This book is actually an omnibus of Crown Duel and Court Duel, plus an extra short story at the end, and so, I will divide the review in these 3 parts.
Crown Duel, the first part, presents us to Meliara, a countess from a troubled kingdom, where a tyrant king rules, and all the counties are heavily taxed to pay for his pleasures and his court. This kingdom is also inhabited by the Hill People, a kind of otherworld beings (a bit of a mix of elves and fairies), with whom everyone accepted a Covenant. Basically no wood is to be taken from trees, only the fallen branches can be collected. The Hill People gift families every year with Firesticks, that allow them to warm their houses and cook their food. And the tyranny of the king wouldn't be complete if he didn't mean to break this Covenant.
But back to Meliara, the heroine of our story. She is a countess but knows nothing of niceties and curtsies. She runs barefoot with all the other kids, mingles with servants and peasants, and, in fact, thinks nothing of difference of status. Nor does her brother.
When both of them find out that the king intends to break the Covenant they decide it's time for him to be gone, and they start to plan their revolt, trying to harness supporters among the other counties to go to war. Only, war comes to them and they are alone on this strife.
This was quite a nice start. Intrigue, plots for revolution and war, overthrowing tyrants, a hint of fantasy here and there. I liked to discover the customs of this new world, the dances and songs, the festivities, the fact that everyone worked for the same goal (at least at Meliara's house).
This is the story of Meliara, and as so, we follow all of her exploits. And also, keep her company for almost 500 pages. She is quite a spunky kid, not used to lying, actually, very bad at it, but that is no matter because she would much rather be honest. And blunt. But she was also rather oblivious and obstinate. Not a good combination, and as this book progressed (and well into the second part), I started to get the urge to slap some sense into this girl.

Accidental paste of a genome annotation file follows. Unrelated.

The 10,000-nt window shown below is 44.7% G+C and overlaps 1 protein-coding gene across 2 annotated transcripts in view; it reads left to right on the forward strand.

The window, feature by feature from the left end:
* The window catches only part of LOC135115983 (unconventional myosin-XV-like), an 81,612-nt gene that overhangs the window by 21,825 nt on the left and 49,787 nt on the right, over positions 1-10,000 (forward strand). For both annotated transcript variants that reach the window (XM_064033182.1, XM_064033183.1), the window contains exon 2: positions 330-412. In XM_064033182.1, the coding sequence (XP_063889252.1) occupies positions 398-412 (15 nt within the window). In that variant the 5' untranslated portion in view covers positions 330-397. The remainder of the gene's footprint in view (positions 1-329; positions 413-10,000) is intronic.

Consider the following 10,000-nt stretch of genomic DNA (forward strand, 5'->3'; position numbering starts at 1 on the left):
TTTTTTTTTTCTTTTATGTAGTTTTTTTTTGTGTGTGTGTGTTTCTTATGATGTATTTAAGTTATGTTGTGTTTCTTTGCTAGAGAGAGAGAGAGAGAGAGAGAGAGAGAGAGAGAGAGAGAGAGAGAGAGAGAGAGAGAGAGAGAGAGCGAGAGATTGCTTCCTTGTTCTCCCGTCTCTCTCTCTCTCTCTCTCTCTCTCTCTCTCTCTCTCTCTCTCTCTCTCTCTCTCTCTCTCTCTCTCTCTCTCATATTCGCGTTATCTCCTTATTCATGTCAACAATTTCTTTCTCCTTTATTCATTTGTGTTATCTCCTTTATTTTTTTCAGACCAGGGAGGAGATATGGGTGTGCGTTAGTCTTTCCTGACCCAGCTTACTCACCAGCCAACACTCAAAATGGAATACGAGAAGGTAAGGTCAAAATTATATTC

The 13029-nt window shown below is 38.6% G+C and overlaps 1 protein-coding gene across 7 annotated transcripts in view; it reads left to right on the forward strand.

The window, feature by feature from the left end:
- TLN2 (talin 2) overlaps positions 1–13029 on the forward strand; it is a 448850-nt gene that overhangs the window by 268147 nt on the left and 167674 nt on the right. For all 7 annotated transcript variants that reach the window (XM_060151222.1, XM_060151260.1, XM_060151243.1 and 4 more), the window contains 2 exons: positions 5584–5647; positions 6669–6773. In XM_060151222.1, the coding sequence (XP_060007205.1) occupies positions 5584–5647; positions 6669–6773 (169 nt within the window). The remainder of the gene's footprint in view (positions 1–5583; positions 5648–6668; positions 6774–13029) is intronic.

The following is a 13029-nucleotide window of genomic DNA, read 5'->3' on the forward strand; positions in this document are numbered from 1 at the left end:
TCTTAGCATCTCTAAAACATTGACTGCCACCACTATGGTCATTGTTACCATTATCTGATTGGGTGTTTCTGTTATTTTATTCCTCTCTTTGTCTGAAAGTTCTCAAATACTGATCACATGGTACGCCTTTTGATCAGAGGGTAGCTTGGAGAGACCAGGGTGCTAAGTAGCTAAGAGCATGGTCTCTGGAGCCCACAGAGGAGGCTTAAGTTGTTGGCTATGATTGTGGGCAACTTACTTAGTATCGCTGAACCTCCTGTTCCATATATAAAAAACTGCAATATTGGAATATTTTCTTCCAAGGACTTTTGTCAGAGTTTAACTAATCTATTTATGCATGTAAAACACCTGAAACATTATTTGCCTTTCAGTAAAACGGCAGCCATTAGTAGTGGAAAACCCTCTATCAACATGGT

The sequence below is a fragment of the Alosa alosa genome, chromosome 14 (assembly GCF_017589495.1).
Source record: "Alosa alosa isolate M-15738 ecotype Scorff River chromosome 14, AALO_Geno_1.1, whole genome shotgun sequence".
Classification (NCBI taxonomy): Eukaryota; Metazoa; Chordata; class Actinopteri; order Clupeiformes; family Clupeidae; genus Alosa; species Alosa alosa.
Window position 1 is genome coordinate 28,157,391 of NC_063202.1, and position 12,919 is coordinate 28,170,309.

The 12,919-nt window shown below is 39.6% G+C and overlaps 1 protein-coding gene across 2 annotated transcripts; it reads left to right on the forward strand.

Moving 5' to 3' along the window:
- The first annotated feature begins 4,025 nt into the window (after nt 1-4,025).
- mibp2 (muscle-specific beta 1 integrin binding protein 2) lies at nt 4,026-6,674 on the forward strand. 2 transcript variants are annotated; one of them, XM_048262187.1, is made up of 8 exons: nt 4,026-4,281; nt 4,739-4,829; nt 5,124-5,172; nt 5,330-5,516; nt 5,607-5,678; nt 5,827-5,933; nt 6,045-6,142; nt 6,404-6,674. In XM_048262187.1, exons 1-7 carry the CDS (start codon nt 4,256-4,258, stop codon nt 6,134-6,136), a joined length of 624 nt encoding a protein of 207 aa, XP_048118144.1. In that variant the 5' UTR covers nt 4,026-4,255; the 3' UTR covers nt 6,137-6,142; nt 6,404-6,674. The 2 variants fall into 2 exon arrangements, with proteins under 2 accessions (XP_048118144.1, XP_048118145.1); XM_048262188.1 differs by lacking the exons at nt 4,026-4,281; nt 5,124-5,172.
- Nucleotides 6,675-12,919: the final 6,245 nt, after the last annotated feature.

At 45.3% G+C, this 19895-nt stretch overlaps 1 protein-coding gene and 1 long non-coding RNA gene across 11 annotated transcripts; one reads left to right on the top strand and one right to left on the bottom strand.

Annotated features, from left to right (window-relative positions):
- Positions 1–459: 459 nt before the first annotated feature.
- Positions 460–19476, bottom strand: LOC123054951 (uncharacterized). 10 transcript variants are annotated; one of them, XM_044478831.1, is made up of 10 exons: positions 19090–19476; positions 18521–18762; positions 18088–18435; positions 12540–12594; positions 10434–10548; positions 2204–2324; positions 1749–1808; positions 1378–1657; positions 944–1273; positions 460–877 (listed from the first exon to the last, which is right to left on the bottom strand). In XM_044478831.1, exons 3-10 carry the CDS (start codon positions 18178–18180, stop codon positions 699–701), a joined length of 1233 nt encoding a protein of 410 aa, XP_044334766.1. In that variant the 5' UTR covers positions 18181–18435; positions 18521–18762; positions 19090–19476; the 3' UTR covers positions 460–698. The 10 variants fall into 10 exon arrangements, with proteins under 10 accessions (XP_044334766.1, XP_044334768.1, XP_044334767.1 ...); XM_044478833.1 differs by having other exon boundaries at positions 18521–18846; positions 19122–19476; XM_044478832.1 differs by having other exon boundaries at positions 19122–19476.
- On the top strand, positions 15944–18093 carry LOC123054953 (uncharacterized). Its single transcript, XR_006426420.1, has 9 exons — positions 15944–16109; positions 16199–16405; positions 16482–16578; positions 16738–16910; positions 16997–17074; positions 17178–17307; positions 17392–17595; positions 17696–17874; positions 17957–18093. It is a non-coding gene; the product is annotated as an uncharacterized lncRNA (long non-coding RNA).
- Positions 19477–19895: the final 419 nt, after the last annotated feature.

Storywise, it was a good first part. Not very surprising, beyond a few twists here and there, but nicely written. And most authors would have made of this first part a standalone book (save from a less open ending, and a few other minor changes).
Which brings us to the second part, Court Duel. This is what made the Crown Duel (as a whole) an amazing read. The first part was about war, and overthrowing a king. This second part, however, dealt with the court and all its intricacies.
I kept imagining the court of Remalna has something out of 18th century France, with parties and balls, and secret silent languages. Discovering all the intrigues, who's friend and who's foe, who to trust, that was all part of the fun. Meliara's ignorance (and also extreme dislike) of the Court life was the perfect excuse for me, the reader, to learn all about it, and I loved every part of it.
Of course the desire to slap Mel until she saw reason persisted, but at least in this part she was aware she needed some slapping.
Another thing that I liked, well, loved, were the letters. Secret admirers can be so fun in a book. There is something about it that takes you back to being 12, but there is also so much that can be done with it. People are more sincere with letters, especially if the other person doesn't know who are. And then there is the mystery of the entire thing. Of course I knew who the writer was, part because of comments from my friend, and part because it was rather obvious. But this is one of the cases that is not so much who the culprit is, but how you find out. Also, you are about 99% sure you have the right answer to the mystery, but just want to be proven right in the off 1% chance you are wrong.
This second part was what made me surrender to this book. If the first part was read languidly, alternating with other books, this second one was a rush to read more and more about the Court, wondering when Mel would see some sense, and see an ending to the kingdom's troubles.
The ending was quite good, I liked how it was done, and where the story stopped. And that leads to the final short story.
I understand that it was a gift for the fans of the book (and of Meliara's love story), but it was completely unnecessary. Especially because it was not as well written as the rest of the book. It was a bit of silliness I could have done without.
But, despite this short story, I liked this book. There a few things that surprised me, and that I loved, for example that there you were as likely to find women in the army as you were to find men. And that some of the ladies of court were very keen on competing in horse racing and on sword fighting. It was refreshing.
I'm glad that I paid some heed to my friend's constant nagging, because it was an excellent book.
Rating: 4.5 out of 5
Other Reviews: Cuidado com o Dalmata |
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